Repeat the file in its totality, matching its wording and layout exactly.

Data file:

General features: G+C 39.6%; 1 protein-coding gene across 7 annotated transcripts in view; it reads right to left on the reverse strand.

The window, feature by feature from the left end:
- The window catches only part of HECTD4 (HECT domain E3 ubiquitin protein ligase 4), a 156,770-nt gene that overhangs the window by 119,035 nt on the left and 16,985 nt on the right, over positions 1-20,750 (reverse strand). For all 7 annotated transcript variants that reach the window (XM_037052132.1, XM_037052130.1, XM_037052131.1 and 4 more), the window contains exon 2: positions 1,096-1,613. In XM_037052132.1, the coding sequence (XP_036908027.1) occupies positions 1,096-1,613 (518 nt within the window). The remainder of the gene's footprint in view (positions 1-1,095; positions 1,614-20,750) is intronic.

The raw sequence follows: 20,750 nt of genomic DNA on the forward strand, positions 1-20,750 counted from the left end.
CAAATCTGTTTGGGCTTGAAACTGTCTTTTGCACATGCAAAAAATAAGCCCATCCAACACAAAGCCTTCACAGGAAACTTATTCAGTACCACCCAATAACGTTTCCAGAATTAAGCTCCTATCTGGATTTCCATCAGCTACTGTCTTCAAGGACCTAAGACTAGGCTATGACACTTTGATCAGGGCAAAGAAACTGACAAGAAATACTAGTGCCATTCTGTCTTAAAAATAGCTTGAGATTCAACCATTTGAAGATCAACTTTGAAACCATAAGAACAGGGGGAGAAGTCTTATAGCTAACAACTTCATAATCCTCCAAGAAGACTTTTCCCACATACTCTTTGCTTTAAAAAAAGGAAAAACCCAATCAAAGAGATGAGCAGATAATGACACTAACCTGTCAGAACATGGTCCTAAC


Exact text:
General features: G+C 39.6%; 1 protein-coding gene across 7 annotated transcripts in view; it reads right to left on the reverse strand.

The window, feature by feature from the left end:
- The window catches only part of HECTD4 (HECT domain E3 ubiquitin protein ligase 4), a 156,770-nt gene that overhangs the window by 119,035 nt on the left and 16,985 nt on the right, over positions 1-20,750 (reverse strand). For all 7 annotated transcript variants that reach the window (XM_037052132.1, XM_037052130.1, XM_037052131.1 and 4 more), the window contains exon 2: positions 1,096-1,613. In XM_037052132.1, the coding sequence (XP_036908027.1) occupies positions 1,096-1,613 (518 nt within the window). The remainder of the gene's footprint in view (positions 1-1,095; positions 1,614-20,750) is intronic.

The raw sequence follows: 20,750 nt of genomic DNA on the forward strand, positions 1-20,750 counted from the left end.
CAAATCTGTTTGGGCTTGAAACTGTCTTTTGCACATGCAAAAAATAAGCCCATCCAACACAAAGCCTTCACAGGAAACTTATTCAGTACCACCCAATAACGTTTCCAGAATTAAGCTCCTATCTGGATTTCCATCAGCTACTGTCTTCAAGGACCTAAGACTAGGCTATGACACTTTGATCAGGGCAAAGAAACTGACAAGAAATACTAGTGCCATTCTGTCTTAAAAATAGCTTGAGATTCAACCATTTGAAGATCAACTTTGAAACCATAAGAACAGGGGGAGAAGTCTTATAGCTAACAACTTCATAATCCTCCAAGAAGACTTTTCCCACATACTCTTTGCTTTAAAAAAAGGAAAAACCCAATCAAAGAGATGAGCAGATAATGACACTAACCTGTCAGAACATGGTCCTAAC